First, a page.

Today’s AM fix was USD 1,289.75, EUR 930.02 and GBP 767.07 per ounce.
Yesterday’s AM fix was USD 1,302.00, EUR 938.45 and GBP 772.79 per ounce.
Gold fell $6.10 or 0.47% yesterday to $1,296.60/oz. Silver slipped $0.12 or 0.61% yesterday to $19.59/oz.
Gold and silver fell for a second straight session today despite escalating tensions between Russia and the West.
Markets await this week’s U.S. jobs report and a Federal Reserve policy meeting for further hints regarding the fragile U.S. economy and the extent to which ultra loose monetary policies will continue.
Tensions between the West and Russia over Ukraine remained very high after the United States imposed new sanctions on key Russian business figures. This prompted Moscow to denounce “Cold War” tactics.
President Obama announced the U.S. would impose a new round of sanctions on individuals and companies in Russia. Obama said the sanctions will focus on “some areas of high-tech defense exports” to Russia.
Violence continues in eastern Ukraine and risks deteriorating. The Cold War rhetoric and geopolitical risk is being overlooked for now.
In the physical markets, data showed China’s gold purchases via main conduit Hong Kong fell to a four-month low in March. Net gold imports totaled 80.6 metric tons in March, compared with 111.4 tons in February.
Imports remained very high in the first quarter and are on track to equal the record level of demand seen in 2013 (see chart).
Shanghai gold prices have now recovered to a premium of about $1 an ounce indicating a slight uptick in demand. An increase in physical demand across Asia appears to be providing a strong floor for gold.
Silver dipped to $19.10/oz overnight and remains under pressure this morning . With the gold: silver ratio at just over 66 ($1,290/$19.38/oz), silver remains a compelling buy at these levels.
The stealth phenomenon that is silver stackers or long term store of value buyers of silver coins and bars continues and is seen in the record levels of demand for silver eagles from the U.S. Mint.
The US Mint sold 13,879,000 ounces of me in Q1, 2014. This is just over 2% less than the 14,223,000 sold in the first quarter last year. March sales were the fourth-biggest month ever and the US Mint is now on pace to exceed 2013 totals.
Silver stackers remain the smart, informed buyers. They realize that silver is undervalued versus gold with the gold silver ratio at 66:1. This is particularly the case on a long term historical basis. The long term historical average, gold to silver ratio is 15:1.
This is because it is estimated that geologically there are some 15 parts of silver in the ground for every 1 part of gold. In 1980 the ratio nearly reached 15 ($850oz/$50oz=17) and the average in the 20th century has been around 40:1.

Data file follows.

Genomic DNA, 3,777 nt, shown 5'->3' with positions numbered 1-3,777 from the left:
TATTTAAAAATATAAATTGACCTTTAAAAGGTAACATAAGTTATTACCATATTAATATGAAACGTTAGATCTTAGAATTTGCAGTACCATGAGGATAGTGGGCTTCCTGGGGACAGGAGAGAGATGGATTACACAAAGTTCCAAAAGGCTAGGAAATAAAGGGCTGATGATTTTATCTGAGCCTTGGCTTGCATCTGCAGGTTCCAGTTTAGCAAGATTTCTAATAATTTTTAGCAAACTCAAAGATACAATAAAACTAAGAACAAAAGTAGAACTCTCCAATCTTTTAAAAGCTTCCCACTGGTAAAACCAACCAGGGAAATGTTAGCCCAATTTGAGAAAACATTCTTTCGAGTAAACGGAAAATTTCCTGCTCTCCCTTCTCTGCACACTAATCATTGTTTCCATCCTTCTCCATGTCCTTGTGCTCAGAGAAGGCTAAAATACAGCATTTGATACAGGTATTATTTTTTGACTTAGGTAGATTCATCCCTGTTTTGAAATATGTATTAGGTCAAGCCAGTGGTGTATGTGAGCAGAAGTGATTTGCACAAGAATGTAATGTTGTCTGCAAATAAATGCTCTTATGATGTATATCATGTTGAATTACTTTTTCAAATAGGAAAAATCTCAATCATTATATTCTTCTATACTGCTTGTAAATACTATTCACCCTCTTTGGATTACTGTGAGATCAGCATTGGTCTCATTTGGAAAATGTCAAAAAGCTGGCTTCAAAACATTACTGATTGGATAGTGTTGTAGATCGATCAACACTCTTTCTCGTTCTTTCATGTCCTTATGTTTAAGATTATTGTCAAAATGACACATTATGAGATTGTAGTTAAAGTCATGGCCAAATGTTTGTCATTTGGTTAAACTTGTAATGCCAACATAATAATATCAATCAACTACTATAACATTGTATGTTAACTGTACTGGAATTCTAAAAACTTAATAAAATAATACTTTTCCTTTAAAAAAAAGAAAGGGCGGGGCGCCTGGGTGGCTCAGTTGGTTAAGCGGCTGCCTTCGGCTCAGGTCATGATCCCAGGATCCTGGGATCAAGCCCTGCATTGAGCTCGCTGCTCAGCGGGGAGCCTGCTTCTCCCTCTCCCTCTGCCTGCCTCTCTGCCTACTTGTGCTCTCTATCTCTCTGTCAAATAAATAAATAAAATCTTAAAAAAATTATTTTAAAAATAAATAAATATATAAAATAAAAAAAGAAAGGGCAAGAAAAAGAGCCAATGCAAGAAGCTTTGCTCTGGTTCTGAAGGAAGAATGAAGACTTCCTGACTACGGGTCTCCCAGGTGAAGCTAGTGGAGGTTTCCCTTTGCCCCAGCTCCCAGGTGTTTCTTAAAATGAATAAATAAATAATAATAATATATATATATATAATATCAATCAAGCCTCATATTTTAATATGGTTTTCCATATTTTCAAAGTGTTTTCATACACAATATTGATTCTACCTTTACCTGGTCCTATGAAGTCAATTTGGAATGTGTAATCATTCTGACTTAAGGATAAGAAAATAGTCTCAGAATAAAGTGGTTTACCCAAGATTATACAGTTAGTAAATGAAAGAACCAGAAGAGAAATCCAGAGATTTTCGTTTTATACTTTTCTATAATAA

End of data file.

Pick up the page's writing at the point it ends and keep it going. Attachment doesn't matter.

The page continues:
Silver is unique in terms of being both a monetary and an industrial metal. Silver’s industrial uses should mean that the gold silver ratio will likely gradually regress to the average in the last 100 hundred years. If the tiny silver market was to see significant investment funds enter it than the ratio could return closer to the historical average of 15:1 as it did as recently as 1980.
Silver is undervalued when compared with gold, platinum, palladium, base metals including copper, oil, stocks and the DJIA and Nasdaq, bonds and the U.S. dollar. Ted Butler has an excellent research note on this today with some excellent charts showing silver’s relative value to these benchmarks.
Silver at below $20/oz, remains less than half of its nominal record price in 1980 and very undervalued from a historical basis. The average nominal price of silver in 1979 and 1980 was $21.80/oz and $16.39/oz respectively.
There are very few, if any assets that remain at the same price levels as they were more than 30 years ago.
In today’s dollars and adjusted for inflation that would equate to an inflation adjusted average price of some $60/oz and $44/oz in 1979 and 1980. It is for this reason that we believe silver will be valued at well over $50/oz in the coming years and silver remains an incredible opportunity.
A picture or a chart truly is worth a thousand words and the chart above showing silver prices adjusted for inflation shows how undervalued silver remains.
Silver industrial and investment demand is increasing very significantly and meanwhile supply is falling. The fact that the huge majority of the investment public and financial services industry remains unaware of the fundamentals in silver means that the bull market in silver likely remains in its intermediate stage.
Silver, like gold, has been and is increasingly again being regarded by many investment managers as a great financial hedge against terrorism, war, fiat currency crises, deflation, inflation, stagflation and even the worst case scenario of hyperinflation.
Today, people in Iceland, Cyprus, Iran and Ukraine can attest to the value of silver as a store of value against currency devaluation.
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